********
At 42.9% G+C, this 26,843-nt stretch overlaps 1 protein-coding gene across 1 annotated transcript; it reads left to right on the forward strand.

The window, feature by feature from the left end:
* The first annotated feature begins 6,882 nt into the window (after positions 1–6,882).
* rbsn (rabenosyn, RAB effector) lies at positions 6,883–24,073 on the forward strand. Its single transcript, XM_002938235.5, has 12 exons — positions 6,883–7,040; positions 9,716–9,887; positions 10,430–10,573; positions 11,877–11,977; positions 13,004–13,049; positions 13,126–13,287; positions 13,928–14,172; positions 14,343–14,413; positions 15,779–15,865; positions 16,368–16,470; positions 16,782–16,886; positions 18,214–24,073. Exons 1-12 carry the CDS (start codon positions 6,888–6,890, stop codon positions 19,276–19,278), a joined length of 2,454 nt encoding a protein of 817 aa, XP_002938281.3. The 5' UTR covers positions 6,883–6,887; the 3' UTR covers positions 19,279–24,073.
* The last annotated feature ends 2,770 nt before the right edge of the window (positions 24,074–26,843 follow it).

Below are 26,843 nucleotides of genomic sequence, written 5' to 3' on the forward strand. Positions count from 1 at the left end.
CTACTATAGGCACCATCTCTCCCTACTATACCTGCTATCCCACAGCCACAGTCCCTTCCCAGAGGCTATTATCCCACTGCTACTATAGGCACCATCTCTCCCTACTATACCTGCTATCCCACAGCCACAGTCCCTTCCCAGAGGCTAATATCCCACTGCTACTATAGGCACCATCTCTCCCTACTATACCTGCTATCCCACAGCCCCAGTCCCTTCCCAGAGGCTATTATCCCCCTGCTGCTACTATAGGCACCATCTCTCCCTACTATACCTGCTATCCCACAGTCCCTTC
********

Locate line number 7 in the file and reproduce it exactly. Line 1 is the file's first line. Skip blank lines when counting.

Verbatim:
CTACTATAGGCACCATCTCTCCCTACTATACCTGCTATCCCACAGCCACAGTCCCTTCCCAGAGGCTATTATCCCACTGCTACTATAGGCACCATCTCTCCCTACTATACCTGCTATCCCACAGCCACAGTCCCTTCCCAGAGGCTAATATCCCACTGCTACTATAGGCACCATCTCTCCCTACTATACCTGCTATCCCACAGCCCCAGTCCCTTCCCAGAGGCTATTATCCCCCTGCTGCTACTATAGGCACCATCTCTCCCTACTATACCTGCTATCCCACAGTCCCTTC